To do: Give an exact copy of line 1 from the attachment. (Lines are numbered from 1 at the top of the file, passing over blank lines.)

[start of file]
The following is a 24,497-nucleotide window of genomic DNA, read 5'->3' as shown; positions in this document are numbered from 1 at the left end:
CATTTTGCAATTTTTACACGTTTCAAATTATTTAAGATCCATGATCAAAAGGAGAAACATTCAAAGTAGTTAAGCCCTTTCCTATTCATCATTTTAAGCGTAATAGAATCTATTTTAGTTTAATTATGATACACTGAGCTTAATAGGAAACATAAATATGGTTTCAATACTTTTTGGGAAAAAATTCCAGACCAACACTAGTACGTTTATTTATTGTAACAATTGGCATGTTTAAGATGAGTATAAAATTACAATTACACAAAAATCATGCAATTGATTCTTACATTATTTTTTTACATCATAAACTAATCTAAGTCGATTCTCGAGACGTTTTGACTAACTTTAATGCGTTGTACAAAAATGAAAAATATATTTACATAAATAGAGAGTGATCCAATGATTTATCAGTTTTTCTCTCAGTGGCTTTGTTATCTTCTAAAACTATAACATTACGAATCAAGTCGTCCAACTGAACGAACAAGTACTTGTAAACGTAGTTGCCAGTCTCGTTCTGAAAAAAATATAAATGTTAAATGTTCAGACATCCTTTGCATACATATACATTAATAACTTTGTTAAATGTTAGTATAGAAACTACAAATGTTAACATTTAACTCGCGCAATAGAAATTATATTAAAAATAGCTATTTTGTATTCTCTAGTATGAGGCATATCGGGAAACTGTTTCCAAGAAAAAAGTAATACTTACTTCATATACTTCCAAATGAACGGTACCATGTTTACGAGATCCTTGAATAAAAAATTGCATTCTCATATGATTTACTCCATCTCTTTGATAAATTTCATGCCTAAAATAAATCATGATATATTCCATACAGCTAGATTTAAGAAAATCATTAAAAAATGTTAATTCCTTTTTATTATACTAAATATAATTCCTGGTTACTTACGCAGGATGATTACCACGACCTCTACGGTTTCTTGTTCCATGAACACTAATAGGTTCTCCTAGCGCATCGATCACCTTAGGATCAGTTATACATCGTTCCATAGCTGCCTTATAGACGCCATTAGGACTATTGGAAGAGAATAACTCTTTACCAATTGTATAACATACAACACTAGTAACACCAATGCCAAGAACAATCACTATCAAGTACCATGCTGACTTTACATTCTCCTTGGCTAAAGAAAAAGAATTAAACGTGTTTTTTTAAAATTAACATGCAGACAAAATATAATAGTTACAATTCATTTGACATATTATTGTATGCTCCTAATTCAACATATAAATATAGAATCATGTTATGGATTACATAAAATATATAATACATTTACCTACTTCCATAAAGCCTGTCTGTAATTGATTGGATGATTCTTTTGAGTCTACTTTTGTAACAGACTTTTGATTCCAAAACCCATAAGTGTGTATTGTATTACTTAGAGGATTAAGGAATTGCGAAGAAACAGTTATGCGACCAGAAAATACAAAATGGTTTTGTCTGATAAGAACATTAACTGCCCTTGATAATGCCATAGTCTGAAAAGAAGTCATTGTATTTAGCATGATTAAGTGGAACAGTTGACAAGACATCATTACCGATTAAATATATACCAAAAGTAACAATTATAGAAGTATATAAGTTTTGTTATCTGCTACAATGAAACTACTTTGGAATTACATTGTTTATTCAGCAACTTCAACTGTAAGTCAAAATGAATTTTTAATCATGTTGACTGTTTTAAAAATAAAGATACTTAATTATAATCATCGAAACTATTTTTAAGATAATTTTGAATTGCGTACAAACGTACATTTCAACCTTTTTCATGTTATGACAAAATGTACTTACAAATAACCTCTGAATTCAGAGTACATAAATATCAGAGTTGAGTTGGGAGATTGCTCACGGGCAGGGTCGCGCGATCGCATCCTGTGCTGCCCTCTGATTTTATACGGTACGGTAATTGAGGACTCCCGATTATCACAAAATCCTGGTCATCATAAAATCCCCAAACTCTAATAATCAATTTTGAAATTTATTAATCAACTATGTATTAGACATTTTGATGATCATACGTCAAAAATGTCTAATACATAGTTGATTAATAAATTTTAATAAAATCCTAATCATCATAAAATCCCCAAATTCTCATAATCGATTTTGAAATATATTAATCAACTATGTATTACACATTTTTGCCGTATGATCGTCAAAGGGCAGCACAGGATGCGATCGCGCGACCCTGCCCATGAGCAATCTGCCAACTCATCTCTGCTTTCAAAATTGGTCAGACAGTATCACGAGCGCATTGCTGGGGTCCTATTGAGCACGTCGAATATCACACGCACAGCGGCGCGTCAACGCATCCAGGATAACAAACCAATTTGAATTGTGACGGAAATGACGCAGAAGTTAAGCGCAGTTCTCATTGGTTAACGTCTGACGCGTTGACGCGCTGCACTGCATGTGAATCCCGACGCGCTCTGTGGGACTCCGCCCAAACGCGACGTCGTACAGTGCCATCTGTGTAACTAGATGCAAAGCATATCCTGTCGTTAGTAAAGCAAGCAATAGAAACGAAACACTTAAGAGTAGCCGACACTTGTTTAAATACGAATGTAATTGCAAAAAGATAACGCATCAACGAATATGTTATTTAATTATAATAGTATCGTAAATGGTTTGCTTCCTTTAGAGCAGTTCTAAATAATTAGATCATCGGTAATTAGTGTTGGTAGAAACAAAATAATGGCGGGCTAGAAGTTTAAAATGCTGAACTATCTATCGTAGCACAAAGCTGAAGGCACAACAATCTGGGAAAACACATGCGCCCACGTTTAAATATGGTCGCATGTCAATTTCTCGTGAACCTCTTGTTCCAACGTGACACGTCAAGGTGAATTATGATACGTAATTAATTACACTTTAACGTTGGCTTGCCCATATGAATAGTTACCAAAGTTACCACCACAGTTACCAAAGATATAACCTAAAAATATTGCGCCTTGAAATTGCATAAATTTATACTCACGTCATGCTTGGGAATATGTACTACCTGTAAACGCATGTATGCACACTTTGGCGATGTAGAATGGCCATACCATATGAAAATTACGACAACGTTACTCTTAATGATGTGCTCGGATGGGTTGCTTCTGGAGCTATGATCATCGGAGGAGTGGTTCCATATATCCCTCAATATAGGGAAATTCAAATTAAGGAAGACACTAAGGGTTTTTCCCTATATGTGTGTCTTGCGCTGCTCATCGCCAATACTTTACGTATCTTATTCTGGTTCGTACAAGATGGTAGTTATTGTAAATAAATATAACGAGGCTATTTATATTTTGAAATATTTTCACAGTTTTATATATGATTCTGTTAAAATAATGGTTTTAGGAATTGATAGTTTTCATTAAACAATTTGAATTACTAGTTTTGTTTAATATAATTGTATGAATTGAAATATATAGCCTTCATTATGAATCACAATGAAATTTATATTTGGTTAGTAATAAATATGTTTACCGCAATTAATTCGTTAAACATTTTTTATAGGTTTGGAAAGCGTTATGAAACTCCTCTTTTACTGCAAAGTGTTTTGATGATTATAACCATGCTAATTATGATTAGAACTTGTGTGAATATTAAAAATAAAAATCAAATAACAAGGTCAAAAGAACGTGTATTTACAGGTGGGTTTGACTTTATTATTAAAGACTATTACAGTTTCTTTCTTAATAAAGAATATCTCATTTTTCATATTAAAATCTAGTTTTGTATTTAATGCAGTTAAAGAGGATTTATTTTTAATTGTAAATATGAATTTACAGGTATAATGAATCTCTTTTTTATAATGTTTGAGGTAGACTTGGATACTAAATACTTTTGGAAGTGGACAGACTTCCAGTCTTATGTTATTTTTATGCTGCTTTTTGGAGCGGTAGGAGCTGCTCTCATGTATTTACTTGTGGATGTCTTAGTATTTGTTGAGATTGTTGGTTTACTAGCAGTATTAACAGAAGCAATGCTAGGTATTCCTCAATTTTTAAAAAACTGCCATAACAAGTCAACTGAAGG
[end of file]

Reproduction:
The following is a 24,497-nucleotide window of genomic DNA, read 5'->3' as shown; positions in this document are numbered from 1 at the left end: